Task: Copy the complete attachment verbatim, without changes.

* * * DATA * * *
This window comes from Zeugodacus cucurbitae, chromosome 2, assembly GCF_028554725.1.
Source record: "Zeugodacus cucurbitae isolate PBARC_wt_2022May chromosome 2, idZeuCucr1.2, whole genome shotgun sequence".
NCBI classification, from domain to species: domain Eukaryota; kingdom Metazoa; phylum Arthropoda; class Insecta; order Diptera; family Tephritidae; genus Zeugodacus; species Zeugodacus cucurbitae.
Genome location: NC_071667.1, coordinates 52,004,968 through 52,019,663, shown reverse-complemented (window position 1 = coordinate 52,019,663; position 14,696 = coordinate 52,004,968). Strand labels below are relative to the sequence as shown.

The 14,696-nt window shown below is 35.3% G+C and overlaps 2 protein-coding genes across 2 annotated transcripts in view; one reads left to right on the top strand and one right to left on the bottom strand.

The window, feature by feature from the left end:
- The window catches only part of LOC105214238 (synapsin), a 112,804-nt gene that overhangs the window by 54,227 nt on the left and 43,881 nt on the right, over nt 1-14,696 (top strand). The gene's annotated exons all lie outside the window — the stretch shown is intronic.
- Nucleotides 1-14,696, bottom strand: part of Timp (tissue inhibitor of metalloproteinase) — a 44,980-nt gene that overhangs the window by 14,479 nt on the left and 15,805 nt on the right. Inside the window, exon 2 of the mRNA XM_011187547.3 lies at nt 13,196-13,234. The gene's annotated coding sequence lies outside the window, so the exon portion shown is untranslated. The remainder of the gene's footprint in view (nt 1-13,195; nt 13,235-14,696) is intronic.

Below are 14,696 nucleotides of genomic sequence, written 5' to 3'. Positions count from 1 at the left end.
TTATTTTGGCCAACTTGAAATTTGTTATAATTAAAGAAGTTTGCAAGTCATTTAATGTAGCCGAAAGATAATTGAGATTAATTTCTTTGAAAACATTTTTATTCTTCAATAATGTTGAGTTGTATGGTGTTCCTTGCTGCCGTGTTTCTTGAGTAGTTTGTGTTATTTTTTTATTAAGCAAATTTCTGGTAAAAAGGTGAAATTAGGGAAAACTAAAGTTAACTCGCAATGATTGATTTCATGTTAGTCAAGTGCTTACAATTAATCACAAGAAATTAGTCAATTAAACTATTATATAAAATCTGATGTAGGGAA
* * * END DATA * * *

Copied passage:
This window comes from Zeugodacus cucurbitae, chromosome 2, assembly GCF_028554725.1.
Source record: "Zeugodacus cucurbitae isolate PBARC_wt_2022May chromosome 2, idZeuCucr1.2, whole genome shotgun sequence".
NCBI classification, from domain to species: domain Eukaryota; kingdom Metazoa; phylum Arthropoda; class Insecta; order Diptera; family Tephritidae; genus Zeugodacus; species Zeugodacus cucurbitae.
Genome location: NC_071667.1, coordinates 52,004,968 through 52,019,663, shown reverse-complemented (window position 1 = coordinate 52,019,663; position 14,696 = coordinate 52,004,968). Strand labels below are relative to the sequence as shown.

The 14,696-nt window shown below is 35.3% G+C and overlaps 2 protein-coding genes across 2 annotated transcripts in view; one reads left to right on the top strand and one right to left on the bottom strand.

The window, feature by feature from the left end:
- The window catches only part of LOC105214238 (synapsin), a 112,804-nt gene that overhangs the window by 54,227 nt on the left and 43,881 nt on the right, over nt 1-14,696 (top strand). The gene's annotated exons all lie outside the window — the stretch shown is intronic.
- Nucleotides 1-14,696, bottom strand: part of Timp (tissue inhibitor of metalloproteinase) — a 44,980-nt gene that overhangs the window by 14,479 nt on the left and 15,805 nt on the right. Inside the window, exon 2 of the mRNA XM_011187547.3 lies at nt 13,196-13,234. The gene's annotated coding sequence lies outside the window, so the exon portion shown is untranslated. The remainder of the gene's footprint in view (nt 1-13,195; nt 13,235-14,696) is intronic.

Below are 14,696 nucleotides of genomic sequence, written 5' to 3'. Positions count from 1 at the left end.
TTATTTTGGCCAACTTGAAATTTGTTATAATTAAAGAAGTTTGCAAGTCATTTAATGTAGCCGAAAGATAATTGAGATTAATTTCTTTGAAAACATTTTTATTCTTCAATAATGTTGAGTTGTATGGTGTTCCTTGCTGCCGTGTTTCTTGAGTAGTTTGTGTTATTTTTTTATTAAGCAAATTTCTGGTAAAAAGGTGAAATTAGGGAAAACTAAAGTTAACTCGCAATGATTGATTTCATGTTAGTCAAGTGCTTACAATTAATCACAAGAAATTAGTCAATTAAACTATTATATAAAATCTGATGTAGGGAA